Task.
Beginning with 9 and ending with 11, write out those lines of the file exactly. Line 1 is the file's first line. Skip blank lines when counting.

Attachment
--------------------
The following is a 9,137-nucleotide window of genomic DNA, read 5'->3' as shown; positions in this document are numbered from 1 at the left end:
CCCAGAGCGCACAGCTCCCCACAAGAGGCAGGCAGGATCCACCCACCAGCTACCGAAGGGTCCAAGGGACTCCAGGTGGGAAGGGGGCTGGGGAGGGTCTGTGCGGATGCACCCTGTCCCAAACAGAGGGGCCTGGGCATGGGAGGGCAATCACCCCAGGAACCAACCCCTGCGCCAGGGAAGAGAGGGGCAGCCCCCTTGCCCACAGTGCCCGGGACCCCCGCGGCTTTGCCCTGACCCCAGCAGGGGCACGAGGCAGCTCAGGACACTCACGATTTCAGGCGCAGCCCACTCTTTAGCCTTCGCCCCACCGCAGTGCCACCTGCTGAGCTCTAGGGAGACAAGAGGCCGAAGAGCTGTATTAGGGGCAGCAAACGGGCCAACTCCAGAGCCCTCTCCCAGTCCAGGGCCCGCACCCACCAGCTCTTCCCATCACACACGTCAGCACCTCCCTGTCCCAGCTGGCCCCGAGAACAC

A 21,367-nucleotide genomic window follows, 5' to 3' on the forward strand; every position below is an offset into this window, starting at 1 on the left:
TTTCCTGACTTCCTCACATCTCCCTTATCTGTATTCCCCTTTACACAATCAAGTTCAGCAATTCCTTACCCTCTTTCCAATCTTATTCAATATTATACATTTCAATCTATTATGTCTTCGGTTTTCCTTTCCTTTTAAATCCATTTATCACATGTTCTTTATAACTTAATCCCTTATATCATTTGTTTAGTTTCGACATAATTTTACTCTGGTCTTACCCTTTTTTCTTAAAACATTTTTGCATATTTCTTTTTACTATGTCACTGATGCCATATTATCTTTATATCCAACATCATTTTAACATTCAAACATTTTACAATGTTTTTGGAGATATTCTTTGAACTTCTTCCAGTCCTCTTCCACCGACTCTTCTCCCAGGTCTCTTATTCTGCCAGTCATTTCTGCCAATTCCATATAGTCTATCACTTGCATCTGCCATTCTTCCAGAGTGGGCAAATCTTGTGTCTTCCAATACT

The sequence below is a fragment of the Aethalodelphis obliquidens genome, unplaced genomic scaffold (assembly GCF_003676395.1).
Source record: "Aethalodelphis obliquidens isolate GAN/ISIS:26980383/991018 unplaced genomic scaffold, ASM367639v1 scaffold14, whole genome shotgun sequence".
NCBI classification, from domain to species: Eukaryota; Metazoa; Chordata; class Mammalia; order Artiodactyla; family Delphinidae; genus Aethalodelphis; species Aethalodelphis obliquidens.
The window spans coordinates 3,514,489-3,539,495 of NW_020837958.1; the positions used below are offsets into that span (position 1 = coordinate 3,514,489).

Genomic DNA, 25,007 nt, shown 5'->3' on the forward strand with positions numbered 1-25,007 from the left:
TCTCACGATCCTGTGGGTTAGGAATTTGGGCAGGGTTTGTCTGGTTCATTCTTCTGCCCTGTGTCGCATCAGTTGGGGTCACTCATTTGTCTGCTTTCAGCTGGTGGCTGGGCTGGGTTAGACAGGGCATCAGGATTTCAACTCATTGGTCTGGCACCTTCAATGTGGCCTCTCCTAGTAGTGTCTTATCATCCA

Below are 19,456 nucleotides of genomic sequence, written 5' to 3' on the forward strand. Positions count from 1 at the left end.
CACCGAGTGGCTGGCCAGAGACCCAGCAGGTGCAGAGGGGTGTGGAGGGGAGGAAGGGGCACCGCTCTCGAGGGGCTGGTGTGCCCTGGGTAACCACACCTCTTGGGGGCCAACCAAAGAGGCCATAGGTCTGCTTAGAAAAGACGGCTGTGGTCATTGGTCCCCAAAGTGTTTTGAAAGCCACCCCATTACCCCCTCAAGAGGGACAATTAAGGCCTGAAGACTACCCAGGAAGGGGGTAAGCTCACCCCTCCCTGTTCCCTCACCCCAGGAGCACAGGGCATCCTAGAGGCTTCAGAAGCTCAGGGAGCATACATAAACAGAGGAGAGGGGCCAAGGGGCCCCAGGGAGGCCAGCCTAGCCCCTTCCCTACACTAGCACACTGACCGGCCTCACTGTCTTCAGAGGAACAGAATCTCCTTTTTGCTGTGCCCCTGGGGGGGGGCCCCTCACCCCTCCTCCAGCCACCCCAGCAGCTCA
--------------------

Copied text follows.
Genomic DNA, 25,007 nt, shown 5'->3' on the forward strand with positions numbered 1-25,007 from the left:
TCTCACGATCCTGTGGGTTAGGAATTTGGGCAGGGTTTGTCTGGTTCATTCTTCTGCCCTGTGTCGCATCAGTTGGGGTCACTCATTTGTCTGCTTTCAGCTGGTGGCTGGGCTGGGTTAGACAGGGCATCAGGATTTCAACTCATTGGTCTGGCACCTTCAATGTGGCCTCTCCTAGTAGTGTCTTATCATCCA

Below are 19,456 nucleotides of genomic sequence, written 5' to 3' on the forward strand. Positions count from 1 at the left end.